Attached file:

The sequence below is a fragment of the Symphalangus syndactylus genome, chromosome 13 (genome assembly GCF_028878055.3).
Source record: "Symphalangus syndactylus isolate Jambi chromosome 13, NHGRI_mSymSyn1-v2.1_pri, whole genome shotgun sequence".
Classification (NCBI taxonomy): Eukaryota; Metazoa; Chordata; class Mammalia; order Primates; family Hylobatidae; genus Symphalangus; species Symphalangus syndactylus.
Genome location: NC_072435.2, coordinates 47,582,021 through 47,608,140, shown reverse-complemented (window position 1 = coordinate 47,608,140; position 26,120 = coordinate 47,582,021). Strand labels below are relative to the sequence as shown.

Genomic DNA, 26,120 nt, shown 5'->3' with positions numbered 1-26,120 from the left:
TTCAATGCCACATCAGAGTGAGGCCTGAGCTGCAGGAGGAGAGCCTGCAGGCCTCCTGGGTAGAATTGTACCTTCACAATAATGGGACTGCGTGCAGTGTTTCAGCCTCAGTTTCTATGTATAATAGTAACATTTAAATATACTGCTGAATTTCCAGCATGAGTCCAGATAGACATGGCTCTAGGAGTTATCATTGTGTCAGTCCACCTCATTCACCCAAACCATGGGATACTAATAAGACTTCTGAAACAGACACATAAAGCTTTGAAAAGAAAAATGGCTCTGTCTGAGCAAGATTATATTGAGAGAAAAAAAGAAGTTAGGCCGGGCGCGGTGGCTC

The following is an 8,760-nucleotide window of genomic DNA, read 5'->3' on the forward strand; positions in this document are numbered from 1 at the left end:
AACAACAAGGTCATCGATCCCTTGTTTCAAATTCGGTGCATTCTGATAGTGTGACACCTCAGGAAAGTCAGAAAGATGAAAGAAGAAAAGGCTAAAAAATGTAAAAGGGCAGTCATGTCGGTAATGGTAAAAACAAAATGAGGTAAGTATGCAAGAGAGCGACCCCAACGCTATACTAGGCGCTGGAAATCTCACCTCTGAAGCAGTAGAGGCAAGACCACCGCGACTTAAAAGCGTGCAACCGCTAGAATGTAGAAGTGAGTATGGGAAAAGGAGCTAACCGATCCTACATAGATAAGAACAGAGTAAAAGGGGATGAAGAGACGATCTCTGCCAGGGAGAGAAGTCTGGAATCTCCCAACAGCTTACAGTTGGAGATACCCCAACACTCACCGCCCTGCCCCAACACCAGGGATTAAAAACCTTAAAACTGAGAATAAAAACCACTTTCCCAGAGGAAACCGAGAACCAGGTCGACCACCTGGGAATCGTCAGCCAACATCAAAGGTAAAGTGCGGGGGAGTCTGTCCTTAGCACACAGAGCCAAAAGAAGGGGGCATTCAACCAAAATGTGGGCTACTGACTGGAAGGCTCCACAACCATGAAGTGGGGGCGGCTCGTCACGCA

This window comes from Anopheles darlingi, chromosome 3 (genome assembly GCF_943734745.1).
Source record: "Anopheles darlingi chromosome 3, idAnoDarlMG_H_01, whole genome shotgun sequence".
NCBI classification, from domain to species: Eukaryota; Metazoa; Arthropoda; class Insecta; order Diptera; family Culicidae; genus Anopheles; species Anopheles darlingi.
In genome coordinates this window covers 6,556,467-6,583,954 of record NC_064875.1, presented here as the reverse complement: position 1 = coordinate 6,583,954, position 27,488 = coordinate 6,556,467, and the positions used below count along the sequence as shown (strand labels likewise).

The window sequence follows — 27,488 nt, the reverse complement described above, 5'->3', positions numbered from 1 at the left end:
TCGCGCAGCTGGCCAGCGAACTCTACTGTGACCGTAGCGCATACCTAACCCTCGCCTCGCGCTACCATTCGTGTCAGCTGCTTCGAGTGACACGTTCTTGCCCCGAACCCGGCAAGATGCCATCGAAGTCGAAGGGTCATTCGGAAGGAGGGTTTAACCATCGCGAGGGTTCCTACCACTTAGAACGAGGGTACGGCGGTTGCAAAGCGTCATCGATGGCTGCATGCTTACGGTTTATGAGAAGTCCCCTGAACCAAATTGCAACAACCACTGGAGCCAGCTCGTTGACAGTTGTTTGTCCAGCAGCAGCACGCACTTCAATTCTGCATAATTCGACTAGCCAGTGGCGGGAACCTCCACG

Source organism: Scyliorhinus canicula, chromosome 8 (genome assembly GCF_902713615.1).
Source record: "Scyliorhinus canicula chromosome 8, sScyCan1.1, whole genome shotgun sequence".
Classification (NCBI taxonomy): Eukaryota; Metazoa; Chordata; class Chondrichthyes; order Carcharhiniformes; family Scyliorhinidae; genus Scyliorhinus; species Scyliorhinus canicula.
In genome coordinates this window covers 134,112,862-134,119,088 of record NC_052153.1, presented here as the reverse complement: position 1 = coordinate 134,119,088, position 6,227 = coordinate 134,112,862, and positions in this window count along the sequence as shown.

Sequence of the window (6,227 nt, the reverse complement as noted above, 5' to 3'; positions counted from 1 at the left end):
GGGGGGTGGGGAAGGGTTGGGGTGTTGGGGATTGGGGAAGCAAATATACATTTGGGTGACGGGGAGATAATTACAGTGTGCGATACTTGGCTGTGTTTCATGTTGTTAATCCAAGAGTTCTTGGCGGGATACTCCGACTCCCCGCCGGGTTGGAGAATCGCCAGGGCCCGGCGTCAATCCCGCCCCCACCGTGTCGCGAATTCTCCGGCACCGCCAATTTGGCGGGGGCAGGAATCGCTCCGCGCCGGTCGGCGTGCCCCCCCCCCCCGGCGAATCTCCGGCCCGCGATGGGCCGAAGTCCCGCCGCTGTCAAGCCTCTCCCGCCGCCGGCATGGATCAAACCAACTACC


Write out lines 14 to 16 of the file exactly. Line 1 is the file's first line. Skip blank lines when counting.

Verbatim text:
TCGCGCAGCTGGCCAGCGAACTCTACTGTGACCGTAGCGCATACCTAACCCTCGCCTCGCGCTACCATTCGTGTCAGCTGCTTCGAGTGACACGTTCTTGCCCCGAACCCGGCAAGATGCCATCGAAGTCGAAGGGTCATTCGGAAGGAGGGTTTAACCATCGCGAGGGTTCCTACCACTTAGAACGAGGGTACGGCGGTTGCAAAGCGTCATCGATGGCTGCATGCTTACGGTTTATGAGAAGTCCCCTGAACCAAATTGCAACAACCACTGGAGCCAGCTCGTTGACAGTTGTTTGTCCAGCAGCAGCACGCACTTCAATTCTGCATAATTCGACTAGCCAGTGGCGGGAACCTCCACG

Source organism: Scyliorhinus canicula, chromosome 8 (genome assembly GCF_902713615.1).
Source record: "Scyliorhinus canicula chromosome 8, sScyCan1.1, whole genome shotgun sequence".